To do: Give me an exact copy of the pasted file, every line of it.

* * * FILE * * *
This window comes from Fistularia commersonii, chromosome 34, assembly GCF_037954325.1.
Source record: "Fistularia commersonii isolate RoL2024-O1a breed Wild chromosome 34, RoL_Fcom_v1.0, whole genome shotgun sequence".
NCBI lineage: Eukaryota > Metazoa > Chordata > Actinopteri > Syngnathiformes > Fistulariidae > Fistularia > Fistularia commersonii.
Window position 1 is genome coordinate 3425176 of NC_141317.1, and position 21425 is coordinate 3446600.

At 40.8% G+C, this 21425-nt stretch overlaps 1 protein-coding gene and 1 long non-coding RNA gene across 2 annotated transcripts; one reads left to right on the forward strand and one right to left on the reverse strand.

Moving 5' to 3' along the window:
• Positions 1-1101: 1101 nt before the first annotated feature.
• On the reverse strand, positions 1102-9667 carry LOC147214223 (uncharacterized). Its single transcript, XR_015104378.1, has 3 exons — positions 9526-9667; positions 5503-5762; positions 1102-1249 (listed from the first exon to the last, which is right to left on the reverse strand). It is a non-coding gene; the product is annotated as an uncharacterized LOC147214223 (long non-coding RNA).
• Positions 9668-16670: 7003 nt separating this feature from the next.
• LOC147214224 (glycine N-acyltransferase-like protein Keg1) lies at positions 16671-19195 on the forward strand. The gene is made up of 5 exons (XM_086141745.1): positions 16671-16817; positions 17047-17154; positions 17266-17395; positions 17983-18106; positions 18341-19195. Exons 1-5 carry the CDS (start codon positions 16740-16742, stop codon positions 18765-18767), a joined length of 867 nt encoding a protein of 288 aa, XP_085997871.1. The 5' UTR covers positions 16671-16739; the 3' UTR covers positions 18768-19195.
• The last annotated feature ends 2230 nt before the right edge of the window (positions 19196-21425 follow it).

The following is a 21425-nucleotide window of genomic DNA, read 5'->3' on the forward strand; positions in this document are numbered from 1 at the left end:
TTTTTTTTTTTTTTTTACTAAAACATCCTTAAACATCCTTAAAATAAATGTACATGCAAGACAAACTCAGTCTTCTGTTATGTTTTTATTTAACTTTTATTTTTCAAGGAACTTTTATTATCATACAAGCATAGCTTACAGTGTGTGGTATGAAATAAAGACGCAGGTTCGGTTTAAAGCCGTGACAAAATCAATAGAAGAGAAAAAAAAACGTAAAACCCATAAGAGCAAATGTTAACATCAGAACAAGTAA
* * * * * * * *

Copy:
This window comes from Fistularia commersonii, chromosome 34, assembly GCF_037954325.1.
Source record: "Fistularia commersonii isolate RoL2024-O1a breed Wild chromosome 34, RoL_Fcom_v1.0, whole genome shotgun sequence".
NCBI lineage: Eukaryota > Metazoa > Chordata > Actinopteri > Syngnathiformes > Fistulariidae > Fistularia > Fistularia commersonii.
Window position 1 is genome coordinate 3425176 of NC_141317.1, and position 21425 is coordinate 3446600.

At 40.8% G+C, this 21425-nt stretch overlaps 1 protein-coding gene and 1 long non-coding RNA gene across 2 annotated transcripts; one reads left to right on the forward strand and one right to left on the reverse strand.

Moving 5' to 3' along the window:
• Positions 1-1101: 1101 nt before the first annotated feature.
• On the reverse strand, positions 1102-9667 carry LOC147214223 (uncharacterized). Its single transcript, XR_015104378.1, has 3 exons — positions 9526-9667; positions 5503-5762; positions 1102-1249 (listed from the first exon to the last, which is right to left on the reverse strand). It is a non-coding gene; the product is annotated as an uncharacterized LOC147214223 (long non-coding RNA).
• Positions 9668-16670: 7003 nt separating this feature from the next.
• LOC147214224 (glycine N-acyltransferase-like protein Keg1) lies at positions 16671-19195 on the forward strand. The gene is made up of 5 exons (XM_086141745.1): positions 16671-16817; positions 17047-17154; positions 17266-17395; positions 17983-18106; positions 18341-19195. Exons 1-5 carry the CDS (start codon positions 16740-16742, stop codon positions 18765-18767), a joined length of 867 nt encoding a protein of 288 aa, XP_085997871.1. The 5' UTR covers positions 16671-16739; the 3' UTR covers positions 18768-19195.
• The last annotated feature ends 2230 nt before the right edge of the window (positions 19196-21425 follow it).

The following is a 21425-nucleotide window of genomic DNA, read 5'->3' on the forward strand; positions in this document are numbered from 1 at the left end:
TTTTTTTTTTTTTTTTACTAAAACATCCTTAAACATCCTTAAAATAAATGTACATGCAAGACAAACTCAGTCTTCTGTTATGTTTTTATTTAACTTTTATTTTTCAAGGAACTTTTATTATCATACAAGCATAGCTTACAGTGTGTGGTATGAAATAAAGACGCAGGTTCGGTTTAAAGCCGTGACAAAATCAATAGAAGAGAAAAAAAAACGTAAAACCCATAAGAGCAAATGTTAACATCAGAACAAGTAA